Research
Print page Print page
Switch language
The Capital Region of Denmark - a part of Copenhagen University Hospital
Published

Maternally Derived Microduplications at 15q11-q13: Implication of Imprinted Genes in Psychotic Illness

Research output: Contribution to journalJournal articleResearchpeer-review

  1. Mental Health Service Use and Psychopharmacological Treatment Following Psychotic Experiences in Preadolescence

    Research output: Contribution to journalJournal articleResearchpeer-review

  2. GWAS of Suicide Attempt in Psychiatric Disorders and Association With Major Depression Polygenic Risk Scores

    Research output: Contribution to journalJournal articleResearchpeer-review

  3. Brain Imaging of the Cortex in ADHD: A Coordinated Analysis of Large-Scale Clinical and Population-Based Samples

    Research output: Contribution to journalJournal articleResearchpeer-review

  4. Evidence for the Efficacy of Bright Light Therapy for Bipolar Depression

    Research output: Contribution to journalJournal articleResearchpeer-review

  1. A phenome-wide association and Mendelian Randomisation study of polygenic risk for depression in UK Biobank

    Research output: Contribution to journalJournal articleResearchpeer-review

  2. Functional gene networks reveal distinct mechanisms segregating in migraine families

    Research output: Contribution to journalJournal articleResearchpeer-review

  3. The Duffy-null genotype and risk of infection

    Research output: Contribution to journalJournal articleResearchpeer-review

  • Andrés Ingason
  • George Kirov
  • Ina Giegling
  • Thomas Hansen
  • Anthony R Isles
  • Klaus D Jakobsen
  • Kari T Kristinsson
  • Louise le Roux
  • Omar Gustafsson
  • Nick Craddock
  • Hans-Jürgen Möller
  • Andrew McQuillin
  • Pierandrea Muglia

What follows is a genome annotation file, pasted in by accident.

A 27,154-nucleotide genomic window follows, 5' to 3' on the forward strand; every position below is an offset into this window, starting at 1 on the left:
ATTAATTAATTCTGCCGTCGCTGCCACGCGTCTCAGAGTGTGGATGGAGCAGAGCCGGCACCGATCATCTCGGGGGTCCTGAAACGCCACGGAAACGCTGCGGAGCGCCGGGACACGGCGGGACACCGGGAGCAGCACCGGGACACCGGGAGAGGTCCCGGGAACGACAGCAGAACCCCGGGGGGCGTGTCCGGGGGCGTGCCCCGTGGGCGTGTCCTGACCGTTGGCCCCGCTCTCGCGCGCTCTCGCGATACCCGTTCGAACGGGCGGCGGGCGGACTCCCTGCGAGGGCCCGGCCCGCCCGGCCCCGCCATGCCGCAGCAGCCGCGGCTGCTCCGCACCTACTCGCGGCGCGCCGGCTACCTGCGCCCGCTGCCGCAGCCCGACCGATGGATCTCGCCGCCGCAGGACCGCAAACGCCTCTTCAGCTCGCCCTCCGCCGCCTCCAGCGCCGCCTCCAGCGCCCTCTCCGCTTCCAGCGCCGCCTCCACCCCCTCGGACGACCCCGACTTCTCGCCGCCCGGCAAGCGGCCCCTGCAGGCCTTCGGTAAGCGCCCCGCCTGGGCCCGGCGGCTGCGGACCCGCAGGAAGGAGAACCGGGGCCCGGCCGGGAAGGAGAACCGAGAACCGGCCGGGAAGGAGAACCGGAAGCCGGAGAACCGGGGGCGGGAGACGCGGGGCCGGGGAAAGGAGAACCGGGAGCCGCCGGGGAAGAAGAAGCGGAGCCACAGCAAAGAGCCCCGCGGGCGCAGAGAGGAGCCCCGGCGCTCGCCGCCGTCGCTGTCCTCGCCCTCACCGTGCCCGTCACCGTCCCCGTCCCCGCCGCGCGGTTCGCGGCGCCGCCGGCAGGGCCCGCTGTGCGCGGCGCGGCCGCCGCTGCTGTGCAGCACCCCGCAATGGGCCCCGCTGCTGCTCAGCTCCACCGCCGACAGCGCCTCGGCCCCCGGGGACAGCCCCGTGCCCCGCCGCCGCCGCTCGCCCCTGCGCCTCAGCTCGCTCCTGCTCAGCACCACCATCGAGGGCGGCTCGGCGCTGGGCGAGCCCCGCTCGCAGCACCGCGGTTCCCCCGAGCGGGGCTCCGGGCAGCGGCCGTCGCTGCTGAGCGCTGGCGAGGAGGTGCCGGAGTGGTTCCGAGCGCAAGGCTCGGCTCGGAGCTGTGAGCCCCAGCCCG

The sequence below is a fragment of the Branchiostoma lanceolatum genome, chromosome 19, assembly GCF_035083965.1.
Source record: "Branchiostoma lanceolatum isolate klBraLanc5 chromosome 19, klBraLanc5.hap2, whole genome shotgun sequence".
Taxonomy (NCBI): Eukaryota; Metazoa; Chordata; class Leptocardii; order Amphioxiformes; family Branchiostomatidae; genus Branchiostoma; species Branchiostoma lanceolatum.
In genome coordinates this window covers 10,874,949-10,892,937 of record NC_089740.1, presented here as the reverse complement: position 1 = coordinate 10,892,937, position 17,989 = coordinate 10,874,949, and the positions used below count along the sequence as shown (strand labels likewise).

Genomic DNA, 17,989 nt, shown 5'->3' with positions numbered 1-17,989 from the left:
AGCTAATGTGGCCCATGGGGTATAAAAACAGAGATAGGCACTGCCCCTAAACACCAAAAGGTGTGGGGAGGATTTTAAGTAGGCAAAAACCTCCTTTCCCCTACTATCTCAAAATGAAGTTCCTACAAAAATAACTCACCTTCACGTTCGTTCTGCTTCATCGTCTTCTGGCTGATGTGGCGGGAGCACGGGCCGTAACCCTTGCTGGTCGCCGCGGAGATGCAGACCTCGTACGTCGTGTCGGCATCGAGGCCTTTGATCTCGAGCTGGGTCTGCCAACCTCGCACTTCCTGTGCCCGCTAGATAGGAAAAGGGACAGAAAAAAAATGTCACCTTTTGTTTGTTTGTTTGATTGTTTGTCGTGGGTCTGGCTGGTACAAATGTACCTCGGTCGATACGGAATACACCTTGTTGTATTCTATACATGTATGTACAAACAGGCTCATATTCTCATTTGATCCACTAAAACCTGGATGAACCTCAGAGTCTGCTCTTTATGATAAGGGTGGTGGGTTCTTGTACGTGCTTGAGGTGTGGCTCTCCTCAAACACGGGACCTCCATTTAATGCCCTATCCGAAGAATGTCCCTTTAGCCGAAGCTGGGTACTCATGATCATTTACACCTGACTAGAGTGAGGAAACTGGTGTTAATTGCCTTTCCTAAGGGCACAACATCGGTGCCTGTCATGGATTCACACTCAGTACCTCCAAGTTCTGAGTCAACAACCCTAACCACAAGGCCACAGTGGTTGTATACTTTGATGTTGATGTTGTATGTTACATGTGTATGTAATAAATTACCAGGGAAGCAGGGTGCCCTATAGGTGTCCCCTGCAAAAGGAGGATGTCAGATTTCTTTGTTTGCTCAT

• Sven Cichon
  • Marcella Rietschel
  • Roel A Ophoff
  • Srdjan Djurovic
  • Ole A Andreassen
  • Olli P H Pietiläinen
  • Leena Peltonen
  • Emma Dempster
  • David A Collier
  • David St Clair
  • Henrik B Rasmussen
  • Birte Y Glenthøj
  • Lambertus A Kiemeney
  • Barbara Franke
  • Sarah Tosato
  • Chiara Bonetto
  • Evald Saemundsen
  • Stefán J Hreidarsson
  • Markus M Nöthen
  • Hugh Gurling
  • Michael C O'Donovan
  • Michael J Owen
  • Engilbert Sigurdsson
  • Hannes Petursson
  • Hreinn Stefansson
  • Dan Rujescu
  • Kari Stefansson
  • Thomas Werge
  • GROUP Investigators
View graph of relations
Objective: Rare copy number variants have been implicated in different neurodevelopmental disorders, with the same copy number variants often increasing risk of more than one of these phenotypes. In a discovery sample of 22 schizophrenia patients with an early onset of illness (10-15 years of age), the authors observed in one patient a maternally derived 15q11-q13 duplication overlapping the Prader-Willi/Angelman syndrome critical region. This prompted investigation of the role of 15q11-q13 duplications in psychotic illness. Method: The authors scanned 7,582 patients with schizophrenia or schizoaffective disorder and 41,370 comparison subjects without known psychiatric illness for copy number variants at 15q11-q13 and determined the parental origin of duplications using methylation-sensitive Southern hybridization analysis. Results: Duplications were found in four case patients and five comparison subjects. All four case patients had maternally derived duplications (0.05%), while only three of the five comparison duplications were maternally derived (0.007%), resulting in a significant excess of maternally derived duplications in case patients (odds ratio=7.3). This excess is compatible with earlier observations that risk for psychosis in people with Prader-Willi syndrome caused by maternal uniparental disomy is much higher than in those caused by deletion of the paternal chromosome. Conclusions: These findings suggest that the presence of two maternal copies of a fragment of chromosome 15q11.2-q13.1 that overlaps with the Prader-Willi/Angelman syndrome critical region may be a rare risk factor for schizophrenia and other psychoses. Given that maternal duplications of this region are among the most consistent cytogenetic observations in autism, the findings provide further support for a shared genetic etiology between autism and psychosis.
Original languageEnglish
JournalAmerican Journal of Psychiatry
Volume168
Issue number4
Pages (from-to)408-417
Number of pages10
ISSN0002-953X
DOIs
Publication statusPublished - 1 Apr 2011

ID: 31069457